Baya Osborn: A Two-Year Transition to Gabon Elections is Not Reasonable

Baya Osborn Osborn Baya ( and from Kenya writes about Conflicts and Security Studies in the World of Politics. "In an era of rapidly changing global dynamics, staying informed and engaging in insightful discussions is crucial to navigating the complex world of international relations." Feel free to support Baya on PayPal or Buymeacoffee.
publicerad 14 september 2023
- Osborn Baya
Raymond Ndong Sima
Raymond Ndong Sima.

“A 24-month transition period may give the junta-appointed government too much time to consolidate power and suppress opposition,” writes Baya Osborn in this political commentary. What is really going on in Gabon after the coup?

The Gabon junta has appointed its former opposition leader as interim Prime Minister of the transitional government. Raymond Ndong Sima, who was born on January 23, 1955, is currently the Prime Minister of Gabon. He was previously Prime Minister from February 2012 to January 2014. After his appointment, Sima has been quoted as saying that a 24-month transition to elections in Gabon would be “reasonable” after last month’s coup.

It is good to start with a reasonable goal by saying: We hope to see the process completed within 24 months so that we can return to elections.

General Brice Nguema, who was proclaimed the Gabon transitional president, promised to hand back civilian rule early enough. Although he didn’t specify the period early enough, it’s clear it was going to be long.

The transitional chapter states that no member of the transitional government will be able to stand in the next presidential election. However, there is nothing that seems to prevent Oligui from taking part in the elections.

He has appointed senior officers in the new government. The officers will be in charge of many sectors that are handled by members of Ndong Sima’s new government.

Another interesting thing is that the new government that Ndong Sima announced on Saturday includes military figures and ex-ministers who served under ousted president Ali Bongo. None of the main opposition figures were included in this government. This is contrary to what Sima said:

“The principle announced” by the military, said Ndong Sima, “is that there is no longer either an opposition or a majority, so we are taking people in all political families”.

There is also a large presence of military officers in his cabinet, which has raised questions about how much freedom Ndong Sima will have as prime minister as well as the real power of his government. Could this also lead to the consolidation of power?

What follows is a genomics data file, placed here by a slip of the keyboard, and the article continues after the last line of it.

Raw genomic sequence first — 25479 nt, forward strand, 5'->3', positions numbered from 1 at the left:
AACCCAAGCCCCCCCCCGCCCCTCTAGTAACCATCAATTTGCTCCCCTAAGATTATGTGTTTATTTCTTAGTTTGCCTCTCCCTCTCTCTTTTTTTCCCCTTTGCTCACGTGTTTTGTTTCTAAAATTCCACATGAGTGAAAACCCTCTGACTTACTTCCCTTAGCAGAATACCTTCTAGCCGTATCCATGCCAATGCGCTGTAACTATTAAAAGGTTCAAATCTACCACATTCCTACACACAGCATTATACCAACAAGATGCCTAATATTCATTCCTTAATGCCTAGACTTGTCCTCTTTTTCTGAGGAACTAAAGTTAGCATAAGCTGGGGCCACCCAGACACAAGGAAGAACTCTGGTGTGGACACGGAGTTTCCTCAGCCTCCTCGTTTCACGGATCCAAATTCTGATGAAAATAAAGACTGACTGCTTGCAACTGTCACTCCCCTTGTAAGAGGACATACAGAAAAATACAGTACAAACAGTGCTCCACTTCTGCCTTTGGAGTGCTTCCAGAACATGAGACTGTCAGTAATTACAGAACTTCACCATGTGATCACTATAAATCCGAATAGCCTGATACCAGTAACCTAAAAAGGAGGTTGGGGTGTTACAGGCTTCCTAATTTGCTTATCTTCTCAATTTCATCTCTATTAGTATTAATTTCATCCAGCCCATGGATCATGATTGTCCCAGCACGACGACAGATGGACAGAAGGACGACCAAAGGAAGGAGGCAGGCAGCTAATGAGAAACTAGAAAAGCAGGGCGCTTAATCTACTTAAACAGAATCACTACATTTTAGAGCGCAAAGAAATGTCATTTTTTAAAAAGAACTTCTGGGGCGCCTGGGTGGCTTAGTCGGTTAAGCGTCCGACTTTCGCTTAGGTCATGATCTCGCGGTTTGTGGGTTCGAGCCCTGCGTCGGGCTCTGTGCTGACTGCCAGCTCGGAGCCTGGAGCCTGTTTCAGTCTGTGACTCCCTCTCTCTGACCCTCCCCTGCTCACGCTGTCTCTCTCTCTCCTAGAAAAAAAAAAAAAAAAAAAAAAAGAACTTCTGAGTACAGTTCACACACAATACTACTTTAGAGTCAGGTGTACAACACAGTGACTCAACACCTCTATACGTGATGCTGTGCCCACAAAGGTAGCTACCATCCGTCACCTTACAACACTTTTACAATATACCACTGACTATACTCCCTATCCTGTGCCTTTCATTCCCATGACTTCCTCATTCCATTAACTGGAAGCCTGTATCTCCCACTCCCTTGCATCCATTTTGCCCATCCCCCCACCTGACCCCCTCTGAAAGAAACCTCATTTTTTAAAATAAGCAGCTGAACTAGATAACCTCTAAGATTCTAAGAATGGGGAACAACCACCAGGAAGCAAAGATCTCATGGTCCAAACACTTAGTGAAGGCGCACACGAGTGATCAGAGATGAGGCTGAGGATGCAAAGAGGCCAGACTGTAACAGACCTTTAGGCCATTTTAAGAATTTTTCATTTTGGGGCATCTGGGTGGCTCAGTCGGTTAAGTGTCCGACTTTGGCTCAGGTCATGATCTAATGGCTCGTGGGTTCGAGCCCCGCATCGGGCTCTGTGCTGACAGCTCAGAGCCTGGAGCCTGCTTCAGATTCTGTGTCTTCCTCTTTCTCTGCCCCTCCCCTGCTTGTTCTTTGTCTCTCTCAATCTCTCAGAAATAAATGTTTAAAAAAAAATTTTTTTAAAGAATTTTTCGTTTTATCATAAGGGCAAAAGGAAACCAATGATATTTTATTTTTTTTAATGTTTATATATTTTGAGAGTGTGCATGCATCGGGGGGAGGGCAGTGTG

Is a 24-month transition reasonable enough for the junta to restore democracy in the country?

Certain factors make this transition period unreasonable. When a junta-appointed government has too much time to consolidate power and suppress opposition, it can lead to a lack of democracy and human rights abuses.

This scenario can be related to Myanmar’s military junta, which has been accused of doing anything to consolidate power. It has also been faced with accusations of suppressing opposition and rigging elections.

Military governments are always known for suppressing opposition and consolidating power, which often leads to human rights abuses. Ondo Ossa, the leader of the main opposition party, is sidelined in the formation of the government. In his previous comments from my story here, Gabon’s coup leader boldly says he will not go into elections:

“You think you’re saving your country, but then you realize you’re back to square one. It’s embarrassing,”

A few days before Ndong Sima was named prime minister, he told AFP that he was “interested” in the upcoming elections.

“The situation of the country requires everyone to make a small compromise on their position.”

A 24-month transition period may give the junta-appointed government too much time to consolidate power and suppress opposition. This could ultimately lead to a lack of democracy and human rights abuses. Instability and uncertainty in the country will eventually be imminent, and there will be political unrest.

Therefore, it is important to ensure that the transition period is transparent, inclusive, and accountable. This will ensure there are free and fair elections as soon as possible to prevent the junta-appointed government from consolidating power and suppressing opposition.

By Baya Osborn, more articles by Osborn

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